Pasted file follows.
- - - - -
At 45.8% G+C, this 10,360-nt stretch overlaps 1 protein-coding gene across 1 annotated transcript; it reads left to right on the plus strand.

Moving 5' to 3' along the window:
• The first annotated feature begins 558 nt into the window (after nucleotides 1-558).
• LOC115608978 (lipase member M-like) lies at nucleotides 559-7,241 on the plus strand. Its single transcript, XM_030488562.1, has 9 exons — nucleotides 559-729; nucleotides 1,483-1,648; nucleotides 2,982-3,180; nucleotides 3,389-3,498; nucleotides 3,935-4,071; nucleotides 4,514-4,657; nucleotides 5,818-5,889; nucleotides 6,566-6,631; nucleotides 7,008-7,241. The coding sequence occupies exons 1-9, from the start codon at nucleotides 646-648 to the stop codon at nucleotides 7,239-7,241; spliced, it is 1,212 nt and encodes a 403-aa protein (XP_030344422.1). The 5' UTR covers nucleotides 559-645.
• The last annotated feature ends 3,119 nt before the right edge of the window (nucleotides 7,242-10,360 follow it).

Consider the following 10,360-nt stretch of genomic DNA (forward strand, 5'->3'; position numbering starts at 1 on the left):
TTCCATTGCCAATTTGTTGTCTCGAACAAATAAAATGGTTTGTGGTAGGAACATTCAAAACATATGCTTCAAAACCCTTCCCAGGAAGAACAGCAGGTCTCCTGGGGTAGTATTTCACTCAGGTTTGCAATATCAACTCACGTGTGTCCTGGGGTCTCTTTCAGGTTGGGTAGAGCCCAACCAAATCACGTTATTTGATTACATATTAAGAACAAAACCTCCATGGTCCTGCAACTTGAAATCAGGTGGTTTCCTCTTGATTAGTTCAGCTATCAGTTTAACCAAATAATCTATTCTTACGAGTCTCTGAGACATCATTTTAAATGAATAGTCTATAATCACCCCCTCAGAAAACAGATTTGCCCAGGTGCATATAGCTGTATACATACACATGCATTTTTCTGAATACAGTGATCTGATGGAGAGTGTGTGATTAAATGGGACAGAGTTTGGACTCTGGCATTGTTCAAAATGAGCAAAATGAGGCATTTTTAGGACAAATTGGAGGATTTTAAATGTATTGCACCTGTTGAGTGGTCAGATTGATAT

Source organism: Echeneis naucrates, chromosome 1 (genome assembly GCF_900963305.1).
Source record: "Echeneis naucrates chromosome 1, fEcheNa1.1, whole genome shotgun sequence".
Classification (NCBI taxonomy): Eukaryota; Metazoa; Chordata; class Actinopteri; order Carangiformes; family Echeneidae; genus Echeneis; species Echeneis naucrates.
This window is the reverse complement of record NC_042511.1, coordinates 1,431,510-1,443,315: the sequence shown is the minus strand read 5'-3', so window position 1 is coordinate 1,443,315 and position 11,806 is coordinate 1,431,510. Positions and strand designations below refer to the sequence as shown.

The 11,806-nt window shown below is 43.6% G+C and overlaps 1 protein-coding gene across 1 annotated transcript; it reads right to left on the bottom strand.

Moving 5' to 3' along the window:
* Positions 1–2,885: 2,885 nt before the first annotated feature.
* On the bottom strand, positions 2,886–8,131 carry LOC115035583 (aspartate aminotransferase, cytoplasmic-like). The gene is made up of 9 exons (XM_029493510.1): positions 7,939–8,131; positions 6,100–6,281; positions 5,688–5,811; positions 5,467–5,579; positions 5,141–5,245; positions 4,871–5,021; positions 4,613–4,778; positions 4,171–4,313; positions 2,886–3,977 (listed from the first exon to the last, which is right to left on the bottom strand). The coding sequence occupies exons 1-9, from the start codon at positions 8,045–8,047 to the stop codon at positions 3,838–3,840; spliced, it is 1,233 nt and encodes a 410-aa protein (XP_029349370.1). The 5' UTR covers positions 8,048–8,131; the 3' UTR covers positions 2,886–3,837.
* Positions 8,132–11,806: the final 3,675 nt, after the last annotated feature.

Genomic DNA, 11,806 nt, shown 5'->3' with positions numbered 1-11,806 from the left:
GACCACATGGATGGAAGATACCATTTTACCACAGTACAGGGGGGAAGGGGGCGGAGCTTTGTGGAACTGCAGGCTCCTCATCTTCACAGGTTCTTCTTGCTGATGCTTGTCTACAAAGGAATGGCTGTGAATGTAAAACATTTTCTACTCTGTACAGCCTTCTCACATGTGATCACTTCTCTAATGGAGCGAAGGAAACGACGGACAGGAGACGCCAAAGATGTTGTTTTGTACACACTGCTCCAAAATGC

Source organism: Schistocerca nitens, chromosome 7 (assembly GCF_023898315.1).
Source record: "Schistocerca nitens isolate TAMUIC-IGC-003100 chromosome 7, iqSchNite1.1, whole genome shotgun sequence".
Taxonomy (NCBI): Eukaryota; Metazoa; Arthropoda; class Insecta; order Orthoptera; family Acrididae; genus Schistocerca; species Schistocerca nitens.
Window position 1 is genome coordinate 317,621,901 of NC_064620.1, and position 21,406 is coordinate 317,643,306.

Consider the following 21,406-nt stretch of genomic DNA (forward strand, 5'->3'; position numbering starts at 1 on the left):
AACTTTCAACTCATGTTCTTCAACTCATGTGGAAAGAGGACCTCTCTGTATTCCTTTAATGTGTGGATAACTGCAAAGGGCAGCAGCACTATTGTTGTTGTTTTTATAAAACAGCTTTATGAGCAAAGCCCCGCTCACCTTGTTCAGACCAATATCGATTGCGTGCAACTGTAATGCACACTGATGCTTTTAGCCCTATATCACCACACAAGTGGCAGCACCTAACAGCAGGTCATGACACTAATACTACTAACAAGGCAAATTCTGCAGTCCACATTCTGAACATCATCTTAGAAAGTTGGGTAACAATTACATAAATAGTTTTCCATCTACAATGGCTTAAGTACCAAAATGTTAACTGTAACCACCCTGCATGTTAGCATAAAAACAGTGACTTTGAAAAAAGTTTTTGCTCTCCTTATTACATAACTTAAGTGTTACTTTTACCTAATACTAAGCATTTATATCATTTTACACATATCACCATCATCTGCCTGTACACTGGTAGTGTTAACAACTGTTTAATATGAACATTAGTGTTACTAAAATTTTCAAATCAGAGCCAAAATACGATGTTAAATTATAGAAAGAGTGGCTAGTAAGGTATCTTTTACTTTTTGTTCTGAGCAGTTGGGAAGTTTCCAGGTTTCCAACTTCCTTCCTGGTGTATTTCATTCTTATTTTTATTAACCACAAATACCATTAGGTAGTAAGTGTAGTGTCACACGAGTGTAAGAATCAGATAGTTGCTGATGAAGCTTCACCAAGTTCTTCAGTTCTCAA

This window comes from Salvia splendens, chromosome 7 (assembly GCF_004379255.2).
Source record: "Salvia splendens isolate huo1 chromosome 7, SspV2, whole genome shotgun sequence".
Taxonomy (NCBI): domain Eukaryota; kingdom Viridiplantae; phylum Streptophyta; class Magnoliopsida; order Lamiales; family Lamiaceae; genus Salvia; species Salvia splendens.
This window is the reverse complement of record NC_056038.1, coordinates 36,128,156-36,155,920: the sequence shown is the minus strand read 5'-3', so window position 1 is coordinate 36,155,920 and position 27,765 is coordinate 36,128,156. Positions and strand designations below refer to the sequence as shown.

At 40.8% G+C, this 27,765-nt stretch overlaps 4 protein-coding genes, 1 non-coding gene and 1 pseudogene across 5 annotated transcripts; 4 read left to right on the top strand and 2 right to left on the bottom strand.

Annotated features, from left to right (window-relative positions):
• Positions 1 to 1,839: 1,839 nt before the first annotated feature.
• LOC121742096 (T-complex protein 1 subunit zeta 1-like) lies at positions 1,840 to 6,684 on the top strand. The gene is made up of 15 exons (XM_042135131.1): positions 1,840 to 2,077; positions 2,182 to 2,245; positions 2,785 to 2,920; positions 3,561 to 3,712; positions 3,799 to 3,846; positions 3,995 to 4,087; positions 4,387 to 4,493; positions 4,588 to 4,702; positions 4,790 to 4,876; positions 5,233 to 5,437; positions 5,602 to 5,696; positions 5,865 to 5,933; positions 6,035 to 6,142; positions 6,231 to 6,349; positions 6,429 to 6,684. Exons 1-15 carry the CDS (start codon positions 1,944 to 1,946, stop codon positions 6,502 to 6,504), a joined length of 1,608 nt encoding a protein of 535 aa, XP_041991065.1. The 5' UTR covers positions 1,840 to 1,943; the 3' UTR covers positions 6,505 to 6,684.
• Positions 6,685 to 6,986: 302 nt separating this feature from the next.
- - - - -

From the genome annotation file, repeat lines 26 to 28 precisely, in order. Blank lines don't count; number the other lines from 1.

Source record: "Salvia splendens isolate huo1 chromosome 7, SspV2, whole genome shotgun sequence".
Taxonomy (NCBI): domain Eukaryota; kingdom Viridiplantae; phylum Streptophyta; class Magnoliopsida; order Lamiales; family Lamiaceae; genus Salvia; species Salvia splendens.
This window is the reverse complement of record NC_056038.1, coordinates 36,128,156-36,155,920: the sequence shown is the minus strand read 5'-3', so window position 1 is coordinate 36,155,920 and position 27,765 is coordinate 36,128,156. Positions and strand designations below refer to the sequence as shown.